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Speech-Language Therapy

Our speech-language pathologists evaluate and treat children with a wide range of communication and feeding disorders.

Children with developmental disorders, traumatic brain injury or deformities of the oral structures and throat may have difficulties learning to communicate or problems with swallowing and eating.

Our speech-language pathologists evaluate and treat children with a wide range of communication and feeding disorders, including:

  • Aphasia
  • Apraxia
  • Articulation delays and disorders
  • Cleft lip and palate
  • Dysarthria
  • Hearing loss
  • Speech delays or disorders
  • Stuttering and other speech fluency disorders
  • Tongue thrust
  • Swallowing and feeding disorders
  • Voice disorders
  • Vocal cord dysfunction
  • Written language disorders

We offer several advanced diagnostic tests to determine if patients have the muscle control and oral motor skills necessary to swallow.

Our special services include:

Augmentative/Alternative Communication
When physical impairments make children unable to communicate through speech or writing, they may need augmentative (supplemental) or alternative communication to help them express their thoughts, ideas, needs and wants. We help patients and their families choose from a variety of electronic communication devices to find one that best meets their needs for self expression. These devices can boost self-esteem by improving social interaction and participation in school.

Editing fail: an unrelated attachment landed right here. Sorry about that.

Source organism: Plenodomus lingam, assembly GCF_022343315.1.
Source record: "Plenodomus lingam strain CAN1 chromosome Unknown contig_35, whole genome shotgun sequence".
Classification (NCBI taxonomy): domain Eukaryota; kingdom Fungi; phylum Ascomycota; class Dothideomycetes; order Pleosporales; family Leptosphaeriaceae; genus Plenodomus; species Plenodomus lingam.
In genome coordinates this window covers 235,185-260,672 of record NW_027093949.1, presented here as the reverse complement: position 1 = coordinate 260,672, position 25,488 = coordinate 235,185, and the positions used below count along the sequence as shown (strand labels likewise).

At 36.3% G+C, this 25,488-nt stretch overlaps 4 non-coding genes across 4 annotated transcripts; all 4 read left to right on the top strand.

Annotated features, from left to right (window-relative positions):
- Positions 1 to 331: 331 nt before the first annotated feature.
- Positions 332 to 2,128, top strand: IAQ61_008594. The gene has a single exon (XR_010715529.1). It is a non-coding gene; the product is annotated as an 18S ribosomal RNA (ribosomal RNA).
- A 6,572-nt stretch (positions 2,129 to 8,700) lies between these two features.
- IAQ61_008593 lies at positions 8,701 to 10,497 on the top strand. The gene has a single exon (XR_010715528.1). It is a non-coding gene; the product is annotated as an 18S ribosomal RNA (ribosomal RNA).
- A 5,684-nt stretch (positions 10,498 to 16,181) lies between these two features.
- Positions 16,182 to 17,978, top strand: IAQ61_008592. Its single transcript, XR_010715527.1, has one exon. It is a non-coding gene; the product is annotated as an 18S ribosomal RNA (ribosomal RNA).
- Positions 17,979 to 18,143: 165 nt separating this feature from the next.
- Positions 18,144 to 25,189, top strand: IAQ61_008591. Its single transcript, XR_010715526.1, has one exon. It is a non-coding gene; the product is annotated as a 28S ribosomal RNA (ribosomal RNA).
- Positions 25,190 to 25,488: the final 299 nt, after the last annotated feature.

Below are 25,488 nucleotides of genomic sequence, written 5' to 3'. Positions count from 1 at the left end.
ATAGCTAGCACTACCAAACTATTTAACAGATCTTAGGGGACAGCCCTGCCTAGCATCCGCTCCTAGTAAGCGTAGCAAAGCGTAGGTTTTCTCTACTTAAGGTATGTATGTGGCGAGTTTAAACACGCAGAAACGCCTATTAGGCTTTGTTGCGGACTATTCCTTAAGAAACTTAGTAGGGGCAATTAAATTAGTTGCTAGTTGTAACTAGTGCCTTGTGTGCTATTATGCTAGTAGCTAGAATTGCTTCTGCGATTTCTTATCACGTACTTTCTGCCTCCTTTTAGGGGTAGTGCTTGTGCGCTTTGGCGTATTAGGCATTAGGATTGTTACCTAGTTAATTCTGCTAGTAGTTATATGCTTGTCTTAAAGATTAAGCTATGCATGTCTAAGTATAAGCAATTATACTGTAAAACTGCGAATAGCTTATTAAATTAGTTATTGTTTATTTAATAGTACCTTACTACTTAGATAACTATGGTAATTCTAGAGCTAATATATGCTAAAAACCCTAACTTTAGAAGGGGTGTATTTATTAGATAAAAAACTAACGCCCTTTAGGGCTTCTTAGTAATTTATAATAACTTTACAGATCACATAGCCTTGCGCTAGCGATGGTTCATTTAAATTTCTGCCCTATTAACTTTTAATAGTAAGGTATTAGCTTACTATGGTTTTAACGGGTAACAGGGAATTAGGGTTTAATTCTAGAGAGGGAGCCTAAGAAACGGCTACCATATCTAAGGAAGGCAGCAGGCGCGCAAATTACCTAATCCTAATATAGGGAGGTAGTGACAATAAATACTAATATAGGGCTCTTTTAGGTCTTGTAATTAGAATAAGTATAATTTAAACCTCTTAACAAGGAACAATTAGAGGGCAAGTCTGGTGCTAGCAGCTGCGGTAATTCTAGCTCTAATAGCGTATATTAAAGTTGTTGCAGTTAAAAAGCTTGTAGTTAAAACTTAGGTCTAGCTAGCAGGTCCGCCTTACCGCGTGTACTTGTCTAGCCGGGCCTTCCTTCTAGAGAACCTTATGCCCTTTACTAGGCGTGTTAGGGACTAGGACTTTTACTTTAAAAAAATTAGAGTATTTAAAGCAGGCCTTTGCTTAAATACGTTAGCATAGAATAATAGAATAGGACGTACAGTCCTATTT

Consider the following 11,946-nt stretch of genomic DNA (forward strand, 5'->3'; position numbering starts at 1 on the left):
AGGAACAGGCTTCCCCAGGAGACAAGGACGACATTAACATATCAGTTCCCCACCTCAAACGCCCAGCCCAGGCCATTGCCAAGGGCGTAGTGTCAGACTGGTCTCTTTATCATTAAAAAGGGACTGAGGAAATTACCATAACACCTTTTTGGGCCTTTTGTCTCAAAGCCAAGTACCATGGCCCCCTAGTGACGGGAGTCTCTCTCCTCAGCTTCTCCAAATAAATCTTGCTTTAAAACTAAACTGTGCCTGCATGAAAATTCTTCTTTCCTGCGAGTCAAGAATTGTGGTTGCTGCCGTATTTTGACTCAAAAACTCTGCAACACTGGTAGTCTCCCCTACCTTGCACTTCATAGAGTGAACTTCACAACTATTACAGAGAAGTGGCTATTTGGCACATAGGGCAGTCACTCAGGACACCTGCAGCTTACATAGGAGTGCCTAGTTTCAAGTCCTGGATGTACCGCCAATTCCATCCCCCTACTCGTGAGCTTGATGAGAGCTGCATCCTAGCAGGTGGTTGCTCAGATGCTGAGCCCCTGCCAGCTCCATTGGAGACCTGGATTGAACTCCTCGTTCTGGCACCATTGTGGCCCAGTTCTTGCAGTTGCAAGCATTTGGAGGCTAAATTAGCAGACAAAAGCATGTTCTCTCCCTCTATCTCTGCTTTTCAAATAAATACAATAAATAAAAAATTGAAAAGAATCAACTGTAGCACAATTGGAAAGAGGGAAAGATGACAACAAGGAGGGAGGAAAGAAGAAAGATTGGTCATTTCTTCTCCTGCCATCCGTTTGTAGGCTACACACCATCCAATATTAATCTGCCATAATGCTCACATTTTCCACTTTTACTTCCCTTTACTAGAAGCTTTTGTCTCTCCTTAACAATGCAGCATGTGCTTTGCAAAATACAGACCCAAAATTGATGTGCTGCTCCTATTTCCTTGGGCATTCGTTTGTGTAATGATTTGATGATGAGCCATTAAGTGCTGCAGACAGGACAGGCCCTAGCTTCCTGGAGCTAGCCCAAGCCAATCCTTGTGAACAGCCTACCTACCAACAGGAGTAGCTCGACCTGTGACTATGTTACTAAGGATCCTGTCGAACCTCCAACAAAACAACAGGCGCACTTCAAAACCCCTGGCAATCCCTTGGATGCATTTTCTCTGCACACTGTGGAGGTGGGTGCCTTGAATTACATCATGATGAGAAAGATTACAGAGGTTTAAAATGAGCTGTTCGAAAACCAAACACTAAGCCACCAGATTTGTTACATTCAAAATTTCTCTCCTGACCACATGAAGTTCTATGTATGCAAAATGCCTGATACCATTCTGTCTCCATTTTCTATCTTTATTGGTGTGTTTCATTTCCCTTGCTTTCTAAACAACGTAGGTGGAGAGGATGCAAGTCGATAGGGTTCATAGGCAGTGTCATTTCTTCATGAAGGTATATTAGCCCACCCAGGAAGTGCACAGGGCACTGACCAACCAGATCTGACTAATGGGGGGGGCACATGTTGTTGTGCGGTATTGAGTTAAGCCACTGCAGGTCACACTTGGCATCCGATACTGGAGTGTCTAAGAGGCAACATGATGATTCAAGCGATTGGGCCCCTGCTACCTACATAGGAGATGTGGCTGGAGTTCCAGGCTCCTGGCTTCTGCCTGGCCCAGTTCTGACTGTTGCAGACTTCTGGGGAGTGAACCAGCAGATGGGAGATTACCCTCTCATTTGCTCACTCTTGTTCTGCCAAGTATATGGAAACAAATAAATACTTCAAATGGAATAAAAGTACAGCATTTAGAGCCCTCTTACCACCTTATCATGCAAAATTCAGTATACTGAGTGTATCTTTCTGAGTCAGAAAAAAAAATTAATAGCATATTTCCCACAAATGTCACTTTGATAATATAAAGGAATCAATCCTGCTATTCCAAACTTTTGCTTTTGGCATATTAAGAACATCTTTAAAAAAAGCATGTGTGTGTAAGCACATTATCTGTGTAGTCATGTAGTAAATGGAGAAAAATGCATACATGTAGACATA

Encouragement Feeding Program
For children with deformities of the oral structures (the lips, tongue, palate or jaw) or those who have received nourishment through a feeding tube for an extended period of time, learning to eat normally can be an unpleasant experience. Not only are they unaccustomed to the taste and textures of different foods; they also have not developed the ability to regulate their hunger because tube-feeding schedules do not mimic typical feeding schedules.

The Encouragement Feeding Program initiates the process of weaning children from feeding tubes and helping them transition to normal, age-appropriate eating habits. The program lasts about two weeks and requires the participation of parents or other caregivers, who are shown how to overcome a child’s avoidance or resistance to eating.

Craniofacial Clinic
Our speech-language pathologists are part of the UVA Craniofacial Clinic team, a group that involves doctors from specialties like dentistry, head and neck surgery, eye and neurosurgery. We evaluate the speech and swallowing abilities of children with abnormalities such as cleft lip or cleft palate before and after surgical repair and provide follow-up treatment options.